Preheat the oven to 350F.  Set a cooling rack on a baking sheet. Heat about 2 Tbs canola oil in a large pan over medium heat.  Add onions and garlic, and season with salt. Lower the heat to medium-low and cook onions until translucent, but without browning, for about 20 minutes. Stir in 1 Tbs of the thyme. Combine the yellow squash, zucchini, and eggplant in a large bowl, toss with the olive oil, and season with salt. Drizzle the slices of tomatoes with olive oil and season with salt. Combine the Parmesan, bread crumbs, and remaining 1 tsp thyme in a small bowl. Spread the onion mixture in the bottom of a 13½-by-9½-inch gratin dish or 13-inch round shallow baking dish. Layer the vegetables in the dish, working on the diagonal. Arrange a layer of overlapping slices of one-third of the zucchini around the outside edge of the dish. Sprinkle 2 to 3 tbsp of the cheese mixture over the top. Make a row of overlapping slices of yellow squash slightly overlapping the zucchini, and sprinkle 2 to 3 tbsp of the cheese mixture over the top. Make a third row with overlapping slices of tomatoes, slightly overlapping the zucchini, and sprinkle with cheese mixture. Do the same with the eggplant and continue making overlapping rows of the remaining vegetables, and sprinkle the top with any remaining cheese mixture and a light sprinkling of salt. Bake for 1 to 1 1/2 hours until the vegetables are completely tender and offer no resistance when pierced with a knife. Remove from the oven and let rest for 10 minutes. Turn on the broiler. Just before serving, place the gratin under the broiler to brown the top.

Grilling the Chef: 20 Questions w/ Chef Aram


What did you eat today? 

A leftover bagel from a week ago and a five-course meal at Kinmont. In general, I eat a lot of burritos.

Favorite type of music to listen to when cooking?

R&B/Soul like the Supremes and Bill Withers. I love the positive energy.  

If you weren’t a private chef, what would you do for a living?

I’d be playing for the Chicago Bulls, but I just chose to be a chef instead.

What would be your ultimate final meal?

A big fat bone-in ribeye with an old fashioned.

What is your favorite charitable cause?

Anything that feeds hungry people. No one should go to bed hungry.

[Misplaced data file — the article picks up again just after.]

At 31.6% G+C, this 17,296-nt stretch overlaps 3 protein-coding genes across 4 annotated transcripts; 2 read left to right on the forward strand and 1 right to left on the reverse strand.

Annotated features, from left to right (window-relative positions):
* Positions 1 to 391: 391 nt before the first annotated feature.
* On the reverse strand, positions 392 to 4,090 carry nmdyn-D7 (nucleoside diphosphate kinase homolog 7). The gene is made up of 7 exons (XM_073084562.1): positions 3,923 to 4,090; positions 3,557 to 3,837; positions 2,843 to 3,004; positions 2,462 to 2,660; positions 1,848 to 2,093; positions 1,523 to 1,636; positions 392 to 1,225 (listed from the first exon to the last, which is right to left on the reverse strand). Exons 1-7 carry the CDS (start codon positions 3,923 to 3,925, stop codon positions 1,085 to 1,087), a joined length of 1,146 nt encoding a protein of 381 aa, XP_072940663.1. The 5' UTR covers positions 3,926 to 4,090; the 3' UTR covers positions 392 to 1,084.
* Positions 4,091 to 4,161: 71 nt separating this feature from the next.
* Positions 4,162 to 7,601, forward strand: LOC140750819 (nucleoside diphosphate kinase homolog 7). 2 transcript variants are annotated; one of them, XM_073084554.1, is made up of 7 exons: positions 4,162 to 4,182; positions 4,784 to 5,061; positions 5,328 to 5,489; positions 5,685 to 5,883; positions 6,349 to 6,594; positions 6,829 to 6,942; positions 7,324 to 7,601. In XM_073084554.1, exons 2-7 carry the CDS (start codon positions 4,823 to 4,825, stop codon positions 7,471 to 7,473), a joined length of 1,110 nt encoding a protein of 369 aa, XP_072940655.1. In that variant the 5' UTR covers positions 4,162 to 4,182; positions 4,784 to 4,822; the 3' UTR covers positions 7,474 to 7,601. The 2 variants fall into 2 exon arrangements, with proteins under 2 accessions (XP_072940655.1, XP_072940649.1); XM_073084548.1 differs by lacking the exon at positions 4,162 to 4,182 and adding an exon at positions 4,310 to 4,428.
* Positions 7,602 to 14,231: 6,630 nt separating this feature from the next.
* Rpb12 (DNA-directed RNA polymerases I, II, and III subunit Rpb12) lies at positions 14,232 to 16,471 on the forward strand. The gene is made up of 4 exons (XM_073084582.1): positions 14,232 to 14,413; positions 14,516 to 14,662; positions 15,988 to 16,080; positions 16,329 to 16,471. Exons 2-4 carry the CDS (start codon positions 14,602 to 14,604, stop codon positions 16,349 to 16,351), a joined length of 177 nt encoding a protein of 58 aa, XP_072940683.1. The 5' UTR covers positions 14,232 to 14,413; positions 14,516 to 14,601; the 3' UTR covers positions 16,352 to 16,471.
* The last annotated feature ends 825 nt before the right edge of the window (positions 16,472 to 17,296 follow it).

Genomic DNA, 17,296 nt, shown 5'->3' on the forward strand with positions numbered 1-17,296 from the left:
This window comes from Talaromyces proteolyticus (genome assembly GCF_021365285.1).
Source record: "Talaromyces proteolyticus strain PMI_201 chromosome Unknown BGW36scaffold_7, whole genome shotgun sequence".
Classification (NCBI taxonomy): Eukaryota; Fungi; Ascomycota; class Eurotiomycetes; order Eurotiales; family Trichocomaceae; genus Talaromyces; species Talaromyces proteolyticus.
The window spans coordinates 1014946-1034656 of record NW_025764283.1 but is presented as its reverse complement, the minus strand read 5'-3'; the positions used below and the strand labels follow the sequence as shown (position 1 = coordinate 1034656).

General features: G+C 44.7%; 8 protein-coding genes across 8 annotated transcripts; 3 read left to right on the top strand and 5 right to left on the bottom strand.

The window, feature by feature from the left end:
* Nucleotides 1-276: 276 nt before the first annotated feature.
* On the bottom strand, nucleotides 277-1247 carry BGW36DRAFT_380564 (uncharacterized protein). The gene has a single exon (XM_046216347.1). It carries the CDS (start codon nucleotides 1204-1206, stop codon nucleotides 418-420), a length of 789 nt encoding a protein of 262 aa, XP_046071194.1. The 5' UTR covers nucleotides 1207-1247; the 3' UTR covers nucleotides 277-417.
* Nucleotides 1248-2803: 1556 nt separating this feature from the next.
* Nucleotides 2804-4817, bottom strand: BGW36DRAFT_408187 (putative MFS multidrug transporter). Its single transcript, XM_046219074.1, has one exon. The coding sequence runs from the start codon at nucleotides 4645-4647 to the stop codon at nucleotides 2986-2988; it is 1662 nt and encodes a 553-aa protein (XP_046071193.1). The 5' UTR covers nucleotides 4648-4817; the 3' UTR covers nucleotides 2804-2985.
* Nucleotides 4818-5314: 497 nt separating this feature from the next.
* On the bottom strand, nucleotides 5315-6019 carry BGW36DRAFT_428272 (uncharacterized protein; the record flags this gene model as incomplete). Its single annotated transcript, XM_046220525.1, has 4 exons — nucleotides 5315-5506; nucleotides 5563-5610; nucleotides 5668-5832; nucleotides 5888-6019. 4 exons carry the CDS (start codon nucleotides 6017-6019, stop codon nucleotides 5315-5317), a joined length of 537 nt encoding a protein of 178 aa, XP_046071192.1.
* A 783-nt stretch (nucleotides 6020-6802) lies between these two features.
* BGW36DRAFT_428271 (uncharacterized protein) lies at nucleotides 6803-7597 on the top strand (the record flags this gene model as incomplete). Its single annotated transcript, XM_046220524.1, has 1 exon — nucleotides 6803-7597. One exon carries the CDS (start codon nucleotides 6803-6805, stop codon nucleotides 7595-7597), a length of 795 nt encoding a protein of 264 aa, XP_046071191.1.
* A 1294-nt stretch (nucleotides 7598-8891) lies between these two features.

Name someone you’d like to cook for, alive or dead.

Jacques Pepin and Julia Child circa 1950 and in Paris.

Best thing you’ve eaten lately?

Crispy pork shank at Dusek’s in Pilsen.

Wedding season is upon us, for couples about to tie the knot, what are the three must-have kitchen items couples should include in their registry?

Without a doubt, the top three kitchen must haves are a Vitamix, a Le Creuset pot and a really good knife.  All will last you for years to come.

What would people be surprised to learn about you?

I hate mushrooms.

You’re also a cooking instructor, what’s the most common question that students ask?

How do I cut an onion without crying.  Here’s the trick!

What’s in your fridge right now?

Everything for my event tomorrow and leftover spinach and cheese pizza from Pete’s Pizza.

What’s the one thing you’d like the world to know about the food scene in Chicago?

We’re number one.

Favorite Chicago neighborhood for a great meal?

Logan Square – no question.

What’s your favorite word?

Apparently, it’s “baby.”  Someone recently pointed out that I say it all the time but I’m not aware of it.


Sweet or Spicy  Spicy

Red or White  Red

Ice Cream or Gelato  Both, please.

Malort – Yea or Nay  Ugh, okay, if it’s Letherbee’s Malort then yea, but otherwise nay.

Cats or Dogs  Dogs

Sunrise or Sunset  Sunset

Cubs or Sox  Sox

Jordan or Rose  Rose who?

Chef Aram’s WGN Recipe – Pan Seared Salmon

wgn on the set

Cooking live with the team at WGN was a blast!  Many of you have requested the recipe of my pan seared salmon dish, so here it is!  You can also watch the full segment here.

Pan Seared Salmon Over Orange Fennel Salad

1/2 fennel bulb
1/4 red pepper
2 Tbs fennel fronds
1 orange, juiced and zested
2 Tbs olive oil
kosher salt
6 oz portion of salmon

Pre heat sauté pan over medium-high heat, add olive oil to pan, place salmon flesh side down to sear about 4 minutes. Then put pan into a 350-degree oven and continue to cook the fish for about 3 minutes or until opaque. Do not flip the fish.

Using a mandolin, slice fennel bulb and red pepper into small bowl, add fronds, juice and zest and pinch of salt, toss gently. Place salad on plate, add salmon on top and serve.


Chef Aram

Happy Birthday, Chicago!

Happy birthday, Chicago!  177 years old and you don’t look a day over a century. Such a momentous occasion sparks nostalgia and reminds me why I love this city. I love Chicago for the people. We are hard working people that put up with so much shit. The weather, the politics, the expense, but we are survivors. We live here because we want to. And together we make it one of the most beautiful cities in the world. Amazing neighborhoods, amazing food, amazing architecture, Midwestern values.

The following recipe is a taste of Chicago and I first made this dish as a contestant on Season One of ABC’s “The Taste”. It’s as an homage to Chitown, highlighting our city’s meatpacking and butchering history mixed with a host of flavors that reflect our city’s melting pot. Red pepper flakes straight from the table of your favorite pizza place. Sweet potatoes as a spin on the proverbial Midwestern “meat and potato” with a nod to our city’s soul food influence.

Sandburg got it right, “…city of the Big Shoulders…come and show me another city with lifted head singing so proud to be alive and coarse and strong and cunning.” Words that still ring true today and I’ve never been more proud to represent my city.

Crusted Pork Tenderloin with Bourbon Sweet Potato and Kale



2T Garlic Minced
2T Red Chili Flakes
2T Fennel Seeds
1 Pork Tenderloin
2 Medium Sweet Potato
1T Butter
1T Brown Sugar
1/4c Bourbon